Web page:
New Zealand Presbyterians ban gays from church leadership roles

New Zealand Presbyterian Church leaders voted Friday to bar gays and people having sex outside of marriage from taking leadership roles in the church.

The church's general assembly voted 65 percent to 35 percent to forbid the church from training, licensing, ordaining or inducting as ministers gays and people living together outside of marriage.

The rule does not apply to any church member licensed, ordained or inducted as a minister prior to 2004.

The Presbyterian Church was divided by a rift in opinion in 2003 after a split vote to allow non-married people in leadership roles.

Those identifying their religious affiliation as Presbyterian tally nearly 417,500 or 11 percent of the 4 million plus population, according to 2006 national census figures, making the church grouping the third-largest in New Zealand.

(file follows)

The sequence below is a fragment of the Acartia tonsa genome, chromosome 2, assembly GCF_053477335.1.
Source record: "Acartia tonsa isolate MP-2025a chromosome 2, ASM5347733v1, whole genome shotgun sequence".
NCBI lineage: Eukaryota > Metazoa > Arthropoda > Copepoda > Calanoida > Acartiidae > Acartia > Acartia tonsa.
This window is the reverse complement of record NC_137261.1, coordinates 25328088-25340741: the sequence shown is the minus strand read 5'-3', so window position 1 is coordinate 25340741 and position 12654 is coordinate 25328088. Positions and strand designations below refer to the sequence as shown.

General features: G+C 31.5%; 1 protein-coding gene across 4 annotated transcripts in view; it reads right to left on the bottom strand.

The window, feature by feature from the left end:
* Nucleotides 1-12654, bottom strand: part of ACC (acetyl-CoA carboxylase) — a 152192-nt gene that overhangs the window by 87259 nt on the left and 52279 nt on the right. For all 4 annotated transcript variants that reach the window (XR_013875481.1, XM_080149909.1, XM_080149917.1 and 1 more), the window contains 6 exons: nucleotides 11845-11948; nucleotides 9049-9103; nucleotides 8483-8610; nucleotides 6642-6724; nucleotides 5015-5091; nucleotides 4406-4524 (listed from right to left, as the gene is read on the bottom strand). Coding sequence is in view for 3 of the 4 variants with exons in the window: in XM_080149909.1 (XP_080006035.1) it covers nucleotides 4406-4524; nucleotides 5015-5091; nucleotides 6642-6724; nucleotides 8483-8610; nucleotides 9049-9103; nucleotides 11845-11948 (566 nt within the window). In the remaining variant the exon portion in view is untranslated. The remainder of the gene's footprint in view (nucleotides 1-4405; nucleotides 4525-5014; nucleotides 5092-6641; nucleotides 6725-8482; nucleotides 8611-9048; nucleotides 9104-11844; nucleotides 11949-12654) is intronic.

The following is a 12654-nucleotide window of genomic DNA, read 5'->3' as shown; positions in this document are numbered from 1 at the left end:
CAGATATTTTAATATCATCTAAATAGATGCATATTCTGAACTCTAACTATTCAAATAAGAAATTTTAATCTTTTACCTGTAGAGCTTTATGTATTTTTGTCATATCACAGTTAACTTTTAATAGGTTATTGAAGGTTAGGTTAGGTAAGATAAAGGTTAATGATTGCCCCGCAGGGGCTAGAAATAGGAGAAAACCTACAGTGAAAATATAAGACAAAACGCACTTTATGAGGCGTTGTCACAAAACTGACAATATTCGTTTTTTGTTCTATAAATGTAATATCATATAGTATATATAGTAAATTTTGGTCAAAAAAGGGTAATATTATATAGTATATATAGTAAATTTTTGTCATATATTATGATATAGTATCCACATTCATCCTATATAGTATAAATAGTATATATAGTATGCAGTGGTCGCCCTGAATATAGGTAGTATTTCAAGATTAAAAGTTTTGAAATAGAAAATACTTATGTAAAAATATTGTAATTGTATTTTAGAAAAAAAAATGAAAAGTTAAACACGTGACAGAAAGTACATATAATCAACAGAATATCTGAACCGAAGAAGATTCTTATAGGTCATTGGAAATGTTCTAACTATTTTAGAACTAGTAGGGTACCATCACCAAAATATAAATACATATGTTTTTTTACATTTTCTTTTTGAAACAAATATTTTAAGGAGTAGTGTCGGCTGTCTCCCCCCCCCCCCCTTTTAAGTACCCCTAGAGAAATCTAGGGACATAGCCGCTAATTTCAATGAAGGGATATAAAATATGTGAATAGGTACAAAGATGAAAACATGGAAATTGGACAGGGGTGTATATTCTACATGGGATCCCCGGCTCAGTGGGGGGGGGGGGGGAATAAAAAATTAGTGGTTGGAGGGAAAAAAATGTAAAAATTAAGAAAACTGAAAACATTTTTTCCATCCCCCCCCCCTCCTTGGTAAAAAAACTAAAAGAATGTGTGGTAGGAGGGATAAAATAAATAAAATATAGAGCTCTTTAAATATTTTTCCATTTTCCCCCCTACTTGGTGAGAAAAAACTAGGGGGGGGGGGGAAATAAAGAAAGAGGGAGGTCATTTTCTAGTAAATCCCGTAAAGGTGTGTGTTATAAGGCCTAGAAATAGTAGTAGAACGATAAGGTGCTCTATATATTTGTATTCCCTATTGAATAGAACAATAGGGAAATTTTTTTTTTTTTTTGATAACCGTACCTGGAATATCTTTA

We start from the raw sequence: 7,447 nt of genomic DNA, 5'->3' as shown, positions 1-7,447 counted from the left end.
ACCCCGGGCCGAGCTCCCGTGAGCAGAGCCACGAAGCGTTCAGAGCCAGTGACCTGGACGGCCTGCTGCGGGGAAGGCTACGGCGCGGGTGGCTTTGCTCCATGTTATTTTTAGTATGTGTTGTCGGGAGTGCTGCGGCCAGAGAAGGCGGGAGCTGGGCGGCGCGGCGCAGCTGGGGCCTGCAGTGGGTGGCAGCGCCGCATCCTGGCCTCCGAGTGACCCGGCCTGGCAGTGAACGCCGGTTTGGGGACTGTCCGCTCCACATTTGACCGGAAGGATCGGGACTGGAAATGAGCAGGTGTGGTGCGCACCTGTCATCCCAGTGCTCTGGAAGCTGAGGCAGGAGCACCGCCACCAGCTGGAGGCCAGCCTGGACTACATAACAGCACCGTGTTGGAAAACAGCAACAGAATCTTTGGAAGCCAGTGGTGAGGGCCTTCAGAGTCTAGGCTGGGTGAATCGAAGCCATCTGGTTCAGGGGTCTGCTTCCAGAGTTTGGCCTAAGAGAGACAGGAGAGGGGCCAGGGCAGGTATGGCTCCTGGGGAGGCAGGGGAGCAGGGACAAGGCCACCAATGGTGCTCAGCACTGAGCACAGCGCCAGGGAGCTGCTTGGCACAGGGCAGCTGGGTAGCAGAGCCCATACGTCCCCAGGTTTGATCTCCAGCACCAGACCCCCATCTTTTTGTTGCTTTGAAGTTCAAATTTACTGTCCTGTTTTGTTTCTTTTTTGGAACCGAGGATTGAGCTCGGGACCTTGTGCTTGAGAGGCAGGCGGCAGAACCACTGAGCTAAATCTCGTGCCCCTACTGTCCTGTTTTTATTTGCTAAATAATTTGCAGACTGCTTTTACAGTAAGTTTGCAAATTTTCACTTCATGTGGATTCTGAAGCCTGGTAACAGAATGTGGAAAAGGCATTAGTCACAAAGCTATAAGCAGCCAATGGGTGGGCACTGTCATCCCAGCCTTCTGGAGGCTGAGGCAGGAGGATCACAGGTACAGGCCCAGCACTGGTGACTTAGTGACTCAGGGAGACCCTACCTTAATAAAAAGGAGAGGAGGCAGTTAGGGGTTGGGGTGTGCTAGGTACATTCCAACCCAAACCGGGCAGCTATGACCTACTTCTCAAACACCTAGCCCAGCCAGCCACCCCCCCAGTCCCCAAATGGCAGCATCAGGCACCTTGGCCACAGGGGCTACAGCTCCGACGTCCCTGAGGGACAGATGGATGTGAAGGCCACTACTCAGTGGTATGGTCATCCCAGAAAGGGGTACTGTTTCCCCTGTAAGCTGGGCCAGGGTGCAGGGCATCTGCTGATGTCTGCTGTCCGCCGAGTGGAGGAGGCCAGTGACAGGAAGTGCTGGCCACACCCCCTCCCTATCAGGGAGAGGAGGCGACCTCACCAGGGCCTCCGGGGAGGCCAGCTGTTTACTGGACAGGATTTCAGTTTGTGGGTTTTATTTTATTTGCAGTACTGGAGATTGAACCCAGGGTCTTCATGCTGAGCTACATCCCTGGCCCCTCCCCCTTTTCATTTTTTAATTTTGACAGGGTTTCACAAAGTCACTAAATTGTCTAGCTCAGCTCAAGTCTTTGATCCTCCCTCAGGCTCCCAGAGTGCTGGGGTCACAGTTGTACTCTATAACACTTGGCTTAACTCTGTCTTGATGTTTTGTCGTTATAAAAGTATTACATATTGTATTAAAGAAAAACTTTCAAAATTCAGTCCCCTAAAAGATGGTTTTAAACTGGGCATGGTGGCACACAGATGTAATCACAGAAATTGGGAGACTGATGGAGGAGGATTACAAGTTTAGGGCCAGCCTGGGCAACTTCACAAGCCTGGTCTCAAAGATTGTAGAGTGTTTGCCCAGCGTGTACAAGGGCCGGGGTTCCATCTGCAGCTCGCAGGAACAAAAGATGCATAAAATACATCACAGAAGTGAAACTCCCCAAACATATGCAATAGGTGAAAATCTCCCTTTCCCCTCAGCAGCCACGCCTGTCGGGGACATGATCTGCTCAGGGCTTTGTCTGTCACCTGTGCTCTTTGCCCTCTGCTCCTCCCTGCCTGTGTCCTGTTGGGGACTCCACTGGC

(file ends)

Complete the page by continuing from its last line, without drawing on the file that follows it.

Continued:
In debate ahead of the vote, one regional delegate told the assembly, "We follow the scriptures not Shortland Street (a local TV soap), we follow Christ not culture."

General assembly moderator the Right Reverend Pamela Tankersley said, "We recognize the pain that this decision will cause some in our church."

National Radio reported that some delegates left the assembly in tears shortly after the vote outcome was announced, reports AP.

Tankersley said the issue had been addressed by the church over many years and "we can be satisfied that this decision was reached after thorough and prayerful discussion," she said.

She called for a minute's silence after the vote and then in a prayer asked for God to help guide the church from this point.

One gay minister who asked to have his dissent recorded was told by Tankersley that he would have to go outside and record it in writing.

Lesbian church minister Margaret Mayman said the church had lost the opportunity to express the love of Christ to all members of its community.

"We're obviously bitterly disappointed ... very sad for our church, that it has responded in fear to a change in the patterning (of relationships) across the world," she told the radio network.

She warned some "progressive parishes" will flout the law and choose their leaders for their commitment to the gospel rather than for their sexual orientation.